Farm Bill agreement allows nationwide hemp cultivation for any use – including CBD

(This is an abridged version of a story that appears at Hemp Industry Daily. This story has been updated with the full Senate approving the 2018 Farm Bill.)

A long-awaited end to five decades of hemp prohibition has been approved by a House-Senate panel, potentially opening the door to hemp production in all 50 states for any use – including CBD.

The measure is included in the 2018 Farm Bill, which passed the Senate 87-13 on Tuesday and still must pass the House before work is concluded for the year and all pending legislation dies.

Final approval of the landmark legislation would open many new business opportunities for hemp companies as well as marijuana businesses that want to diversify into a crop that would be fully legal in the eyes of the federal government.

In addition to lifting restrictions on advertising, marketing, banking and other financial services, the passage of the measure would:

  • Allow hemp production in all 50 states for any use, including flower production and CBD or other cannabinoid extraction. States will have the option to submit their own plans to regulate hemp.
  • Spell out that licensed hemp producers who grow cannabis plants that exceed the THC limitation of 0.3% will not be guilty of a drug crime but instead must submit a plan to correct the “hot” hemp.
  • Allow interstate commerce for hemp and hemp-derived CBD.
  • Give the U.S. Department of Agriculture (USDA) the job of overseeing hemp production, with direction to come up with rules “as expeditiously as practicable.”
  • Legalize hemp production in U.S. territories and on Indian tribal land – which was not included under the 2014 Farm Bill.
  • Give the industry access to federally backed farm support programs, including crop insurance, federal water access and low-interest loans for new farmers.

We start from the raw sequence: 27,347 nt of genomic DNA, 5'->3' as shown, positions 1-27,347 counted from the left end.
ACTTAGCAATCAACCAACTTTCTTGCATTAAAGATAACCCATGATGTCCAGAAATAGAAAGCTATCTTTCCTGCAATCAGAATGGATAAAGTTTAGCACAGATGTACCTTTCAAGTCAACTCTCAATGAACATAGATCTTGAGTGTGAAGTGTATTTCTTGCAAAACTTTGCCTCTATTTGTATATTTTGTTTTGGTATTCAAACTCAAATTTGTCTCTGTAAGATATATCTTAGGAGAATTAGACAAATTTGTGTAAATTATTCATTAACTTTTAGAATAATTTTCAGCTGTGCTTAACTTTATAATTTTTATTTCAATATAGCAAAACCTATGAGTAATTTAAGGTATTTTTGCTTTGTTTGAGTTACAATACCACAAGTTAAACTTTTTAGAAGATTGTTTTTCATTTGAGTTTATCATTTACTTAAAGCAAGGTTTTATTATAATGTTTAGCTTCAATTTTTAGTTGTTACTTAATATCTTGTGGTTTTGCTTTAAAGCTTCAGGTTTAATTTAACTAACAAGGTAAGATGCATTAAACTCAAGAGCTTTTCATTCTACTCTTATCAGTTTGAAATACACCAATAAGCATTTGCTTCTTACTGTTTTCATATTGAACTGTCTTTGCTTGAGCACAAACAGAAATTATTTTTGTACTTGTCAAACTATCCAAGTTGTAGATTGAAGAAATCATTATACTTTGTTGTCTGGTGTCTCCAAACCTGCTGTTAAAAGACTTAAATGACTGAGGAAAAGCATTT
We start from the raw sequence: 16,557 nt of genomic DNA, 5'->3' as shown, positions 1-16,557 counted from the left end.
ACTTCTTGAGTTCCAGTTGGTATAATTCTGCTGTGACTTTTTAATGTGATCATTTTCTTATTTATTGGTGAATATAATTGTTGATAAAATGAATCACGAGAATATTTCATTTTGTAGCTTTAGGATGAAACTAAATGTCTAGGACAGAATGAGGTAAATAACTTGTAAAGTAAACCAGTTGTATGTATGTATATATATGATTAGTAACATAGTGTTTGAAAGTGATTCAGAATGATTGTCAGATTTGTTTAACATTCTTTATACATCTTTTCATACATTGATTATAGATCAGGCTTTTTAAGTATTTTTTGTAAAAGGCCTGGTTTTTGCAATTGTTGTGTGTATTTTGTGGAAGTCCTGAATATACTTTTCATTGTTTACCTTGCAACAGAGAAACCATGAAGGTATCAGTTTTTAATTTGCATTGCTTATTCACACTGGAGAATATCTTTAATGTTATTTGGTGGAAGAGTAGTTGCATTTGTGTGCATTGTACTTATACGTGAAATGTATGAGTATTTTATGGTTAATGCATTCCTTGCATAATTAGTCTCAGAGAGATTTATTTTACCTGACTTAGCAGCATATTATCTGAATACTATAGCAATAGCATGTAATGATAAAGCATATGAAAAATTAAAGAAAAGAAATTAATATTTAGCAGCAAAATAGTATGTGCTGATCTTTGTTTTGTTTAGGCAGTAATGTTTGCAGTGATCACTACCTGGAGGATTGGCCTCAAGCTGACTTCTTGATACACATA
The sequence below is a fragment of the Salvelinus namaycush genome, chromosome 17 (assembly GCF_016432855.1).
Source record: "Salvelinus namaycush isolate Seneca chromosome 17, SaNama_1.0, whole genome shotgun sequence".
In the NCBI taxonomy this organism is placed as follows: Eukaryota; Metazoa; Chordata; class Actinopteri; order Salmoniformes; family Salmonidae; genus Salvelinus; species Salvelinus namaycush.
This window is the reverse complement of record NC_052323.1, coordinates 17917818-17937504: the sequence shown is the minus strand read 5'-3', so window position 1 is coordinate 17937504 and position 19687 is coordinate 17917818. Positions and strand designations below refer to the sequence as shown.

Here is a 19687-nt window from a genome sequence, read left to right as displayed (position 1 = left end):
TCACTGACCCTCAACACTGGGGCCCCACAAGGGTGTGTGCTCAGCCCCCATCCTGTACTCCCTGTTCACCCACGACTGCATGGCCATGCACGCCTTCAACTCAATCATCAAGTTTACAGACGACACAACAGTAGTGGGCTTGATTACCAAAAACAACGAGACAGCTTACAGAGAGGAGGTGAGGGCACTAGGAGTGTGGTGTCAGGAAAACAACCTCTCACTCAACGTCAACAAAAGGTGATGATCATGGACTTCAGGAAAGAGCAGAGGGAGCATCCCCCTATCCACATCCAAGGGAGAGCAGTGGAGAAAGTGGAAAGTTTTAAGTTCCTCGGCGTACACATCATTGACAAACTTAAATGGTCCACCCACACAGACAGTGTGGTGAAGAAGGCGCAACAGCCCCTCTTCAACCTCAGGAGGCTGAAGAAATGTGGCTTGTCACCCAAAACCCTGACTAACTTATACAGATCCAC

• Allow hemp producers to “bring foreign nationals to the United States to fill “temporary agricultural jobs.”
  • Remove barriers to getting intellectual property protections under federal law, such as patents and trademarks.
  • Set a 10-year ban under which state or federal drug felons cannot participate in the hemp program, except for people already growing hemp under a state pilot project (as established by the 2014 Farm Bill).
  • Require the USDA to consult with the U.S. attorney general on the hemp rules.

(Click here to read more about the ramifications of the compromise.)

Kristen Nichols can be reached at [email protected]

18 comments on “Farm Bill agreement allows nationwide hemp cultivation for any use – including CBD
  1. Brett Von Bergen on

    The one thing they forgot….that all of this means nothing now that regulation shifts to the FDA-which still says CBD is illegal and cannot be added to foods or bought and sold across state lines. Best thing that could happen quickly, tell the FDA to add CBD to the GRAS list!

    Reply
    • Melody Harwood on

      Exactly, Brett! That’s the elephant in the room that no one wants to talk about. It’ll be more onerous than just GRASing CBD though… FDA has explicitly stated that CBD is not permitted in foods or dietary supplements due to previous clinical trials as an investigational new drug (IND). No company has successfully petitioned FDA to create a regulation providing for an exemption to the IND provision. IMHO, industry is going to need to come together on this one.

      Reply
  2. Jim Boynton on

    I predicted this success for the industry, or rather for consumers. Clearly, access to more normal loan rates will increase cultivation acreage dramatically which will logically have a downward effect on bushel cost at wholesale. More supply, period.